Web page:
What is amazing to me is how Zandi can remain so confident about his capabilities when sufficient evidence has accumulated to the contrary. I suppose talking heads, pundits, market economists (and even some successful scientists and corporate leaders) are selected specifically for this kind of overconfidence. There's no room for intellectual honesty when you're trying to get ahead ;-)
Ritholtz: The Fed, Treasury and the Senate Budget Committee appear to have a favorite private sector economist, one who has managed to become a favorite even though he works for a unit of the same rating agency whose analysis is intrinsically tied to both the market, banking and housing crisis.
Mark Zandi of Moody’s Economy.com is routinely trotted out as an independent expert. He was the sole economist at the August 17 Treasury Conference on the Future of Housing Finance, the Fed’s REO and Vacant Properties conference and has now testified at the September 22nd Senate Budget Committee hearing on “Assessing the Federal Policy Response to the Economic Crisis”.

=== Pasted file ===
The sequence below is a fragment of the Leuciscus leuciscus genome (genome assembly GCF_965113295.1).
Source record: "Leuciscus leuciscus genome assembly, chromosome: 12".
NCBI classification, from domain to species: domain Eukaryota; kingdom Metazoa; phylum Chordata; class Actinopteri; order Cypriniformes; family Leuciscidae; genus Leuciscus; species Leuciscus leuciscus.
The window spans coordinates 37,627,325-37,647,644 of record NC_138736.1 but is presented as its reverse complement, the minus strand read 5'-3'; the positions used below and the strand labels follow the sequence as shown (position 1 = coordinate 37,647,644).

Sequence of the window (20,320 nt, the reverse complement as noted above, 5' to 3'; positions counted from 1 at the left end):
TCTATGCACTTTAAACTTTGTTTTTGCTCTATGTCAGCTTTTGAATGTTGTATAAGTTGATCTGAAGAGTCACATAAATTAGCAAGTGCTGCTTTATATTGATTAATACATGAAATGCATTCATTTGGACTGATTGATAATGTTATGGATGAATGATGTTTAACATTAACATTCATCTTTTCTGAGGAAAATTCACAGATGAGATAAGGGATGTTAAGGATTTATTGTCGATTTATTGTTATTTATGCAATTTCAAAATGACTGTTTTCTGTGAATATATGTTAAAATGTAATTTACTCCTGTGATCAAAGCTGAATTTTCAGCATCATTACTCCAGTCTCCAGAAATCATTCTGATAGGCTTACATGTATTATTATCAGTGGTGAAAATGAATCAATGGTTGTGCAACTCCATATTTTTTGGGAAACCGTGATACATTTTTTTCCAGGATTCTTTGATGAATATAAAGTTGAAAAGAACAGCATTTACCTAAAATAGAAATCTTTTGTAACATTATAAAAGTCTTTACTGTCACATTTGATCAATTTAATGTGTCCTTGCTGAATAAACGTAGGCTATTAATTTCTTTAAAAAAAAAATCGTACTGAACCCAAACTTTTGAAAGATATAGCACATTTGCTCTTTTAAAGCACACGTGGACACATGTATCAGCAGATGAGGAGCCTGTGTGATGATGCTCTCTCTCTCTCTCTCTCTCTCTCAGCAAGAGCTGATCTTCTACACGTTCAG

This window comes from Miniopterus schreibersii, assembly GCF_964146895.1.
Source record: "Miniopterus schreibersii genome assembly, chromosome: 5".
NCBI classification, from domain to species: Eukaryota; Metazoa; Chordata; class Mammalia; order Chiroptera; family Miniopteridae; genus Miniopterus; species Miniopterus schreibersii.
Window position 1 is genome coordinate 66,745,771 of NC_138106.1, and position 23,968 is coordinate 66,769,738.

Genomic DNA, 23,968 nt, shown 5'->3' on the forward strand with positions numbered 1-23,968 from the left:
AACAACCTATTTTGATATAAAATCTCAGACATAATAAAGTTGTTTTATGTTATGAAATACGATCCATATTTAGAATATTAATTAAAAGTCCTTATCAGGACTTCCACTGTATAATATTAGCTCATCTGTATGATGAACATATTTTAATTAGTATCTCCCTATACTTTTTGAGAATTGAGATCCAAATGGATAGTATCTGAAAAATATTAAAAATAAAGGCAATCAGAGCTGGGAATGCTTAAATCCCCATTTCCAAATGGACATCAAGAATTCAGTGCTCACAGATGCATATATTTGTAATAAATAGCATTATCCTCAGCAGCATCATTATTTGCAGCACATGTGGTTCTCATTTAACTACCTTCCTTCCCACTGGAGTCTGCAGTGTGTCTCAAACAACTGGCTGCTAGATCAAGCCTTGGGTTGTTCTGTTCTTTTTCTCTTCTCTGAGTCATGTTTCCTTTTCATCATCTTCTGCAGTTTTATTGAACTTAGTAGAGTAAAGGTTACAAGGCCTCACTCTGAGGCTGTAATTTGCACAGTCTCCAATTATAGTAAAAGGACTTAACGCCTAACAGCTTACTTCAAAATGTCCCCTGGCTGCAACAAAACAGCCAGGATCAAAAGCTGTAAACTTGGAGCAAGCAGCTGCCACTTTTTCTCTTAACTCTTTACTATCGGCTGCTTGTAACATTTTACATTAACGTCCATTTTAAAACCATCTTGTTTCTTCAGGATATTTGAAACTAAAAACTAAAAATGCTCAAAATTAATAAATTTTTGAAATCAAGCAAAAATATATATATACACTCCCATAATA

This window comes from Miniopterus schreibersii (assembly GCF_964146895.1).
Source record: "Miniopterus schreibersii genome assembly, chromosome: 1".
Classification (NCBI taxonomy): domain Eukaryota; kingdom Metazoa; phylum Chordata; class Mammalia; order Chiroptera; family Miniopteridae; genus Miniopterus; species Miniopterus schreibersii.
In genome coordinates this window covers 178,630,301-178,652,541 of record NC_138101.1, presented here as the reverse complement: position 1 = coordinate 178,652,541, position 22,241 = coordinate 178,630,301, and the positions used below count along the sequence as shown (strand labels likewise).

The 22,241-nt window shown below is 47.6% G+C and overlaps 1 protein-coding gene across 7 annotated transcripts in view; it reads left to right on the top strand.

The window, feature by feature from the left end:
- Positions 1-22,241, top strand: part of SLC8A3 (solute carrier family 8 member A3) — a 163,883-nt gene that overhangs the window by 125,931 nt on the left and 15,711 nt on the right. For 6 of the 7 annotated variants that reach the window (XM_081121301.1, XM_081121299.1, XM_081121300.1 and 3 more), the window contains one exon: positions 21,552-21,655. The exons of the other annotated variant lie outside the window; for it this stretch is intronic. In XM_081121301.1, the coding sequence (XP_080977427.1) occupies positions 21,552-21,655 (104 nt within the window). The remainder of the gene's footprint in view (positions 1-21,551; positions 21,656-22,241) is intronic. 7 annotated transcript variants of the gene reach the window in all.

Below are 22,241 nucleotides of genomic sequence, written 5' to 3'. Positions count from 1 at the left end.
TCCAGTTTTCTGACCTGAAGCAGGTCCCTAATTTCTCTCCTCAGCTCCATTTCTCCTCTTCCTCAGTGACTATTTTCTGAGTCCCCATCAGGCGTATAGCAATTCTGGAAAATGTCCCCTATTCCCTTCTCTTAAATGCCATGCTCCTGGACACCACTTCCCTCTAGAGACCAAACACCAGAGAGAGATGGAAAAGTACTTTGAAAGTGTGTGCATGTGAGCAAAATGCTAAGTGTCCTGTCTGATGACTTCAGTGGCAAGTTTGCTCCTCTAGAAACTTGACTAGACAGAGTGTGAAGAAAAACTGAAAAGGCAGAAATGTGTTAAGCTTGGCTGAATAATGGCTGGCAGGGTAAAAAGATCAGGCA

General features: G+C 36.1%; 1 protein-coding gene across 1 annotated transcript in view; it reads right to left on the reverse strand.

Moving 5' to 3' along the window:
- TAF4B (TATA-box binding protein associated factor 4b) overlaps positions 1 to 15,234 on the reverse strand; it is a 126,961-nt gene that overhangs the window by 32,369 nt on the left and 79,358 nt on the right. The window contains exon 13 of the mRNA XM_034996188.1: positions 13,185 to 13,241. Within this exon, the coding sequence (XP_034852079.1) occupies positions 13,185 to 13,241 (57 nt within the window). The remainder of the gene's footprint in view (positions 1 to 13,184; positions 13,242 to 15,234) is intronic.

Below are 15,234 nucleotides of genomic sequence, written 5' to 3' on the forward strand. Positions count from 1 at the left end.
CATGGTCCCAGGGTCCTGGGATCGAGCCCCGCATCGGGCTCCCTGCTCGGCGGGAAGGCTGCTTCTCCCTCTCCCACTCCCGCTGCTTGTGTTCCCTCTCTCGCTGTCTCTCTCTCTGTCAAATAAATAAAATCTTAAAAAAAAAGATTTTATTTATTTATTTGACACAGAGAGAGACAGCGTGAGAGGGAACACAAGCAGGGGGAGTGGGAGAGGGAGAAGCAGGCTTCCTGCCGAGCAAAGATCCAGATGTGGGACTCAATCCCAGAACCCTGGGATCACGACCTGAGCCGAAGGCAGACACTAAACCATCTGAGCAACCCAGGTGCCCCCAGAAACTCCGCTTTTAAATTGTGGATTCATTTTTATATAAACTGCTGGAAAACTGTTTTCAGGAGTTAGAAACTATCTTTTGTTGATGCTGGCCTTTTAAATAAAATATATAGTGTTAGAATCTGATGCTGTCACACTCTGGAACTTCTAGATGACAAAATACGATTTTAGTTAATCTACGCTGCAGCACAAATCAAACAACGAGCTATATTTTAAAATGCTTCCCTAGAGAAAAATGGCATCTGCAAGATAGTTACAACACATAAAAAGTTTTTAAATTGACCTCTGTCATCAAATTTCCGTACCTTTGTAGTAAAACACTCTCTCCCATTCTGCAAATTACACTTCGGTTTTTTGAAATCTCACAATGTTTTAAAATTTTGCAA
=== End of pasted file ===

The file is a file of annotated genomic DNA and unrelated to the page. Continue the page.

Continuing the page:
Never mind that, based on Zandi’s record, either his analysis is just wrong or his independence is compromised. Everyone seems to like to hear the guy who is saying what people want to hear, even the press appears to prefer “feel good” analysis to considering the accuracy of his record. ...
“It’s at least three or four quarters before we see the bottom of the housing market,” Zandi said.
Wire & Staff Reports – Oct 27, 2006
“The housing market correction is in full swing but it probably has another year to go before it bottoms out,” said Mark Zandi, chief economist at Moody’s Economy.com.
Los Angeles Times – Jan 6, 2007
“Mark Zandi, chief economist for Moody’s Economy.com, said jobs and wages were growing too fast for their own good. He warned that higher wages could induce companies to raise prices, which could lead workers to demand higher wages — an inflationary wage-price spiral.”
[Note: The chart below shows 3-mo. Changes in total civilian compensation. It seems not to demonstrate any wage-price spiral:
Marketwatch - March 26, 2007
"Zandi sees a bottom for sales in spring as sellers become more motivated and start cutting prices." [Note: In August 2010, new home sales fell to the lowest level since 1963, when the government began to keep records.]
New York Times – March 18, 2007
“Weakness in the market has been concentrated in certain segments,” says Mark Zandi, chief economist of Moody’s Economy.com. “We’re not witnessing the entire housing market in metro areas caving in.”
MTG Foundation – April 28, 2007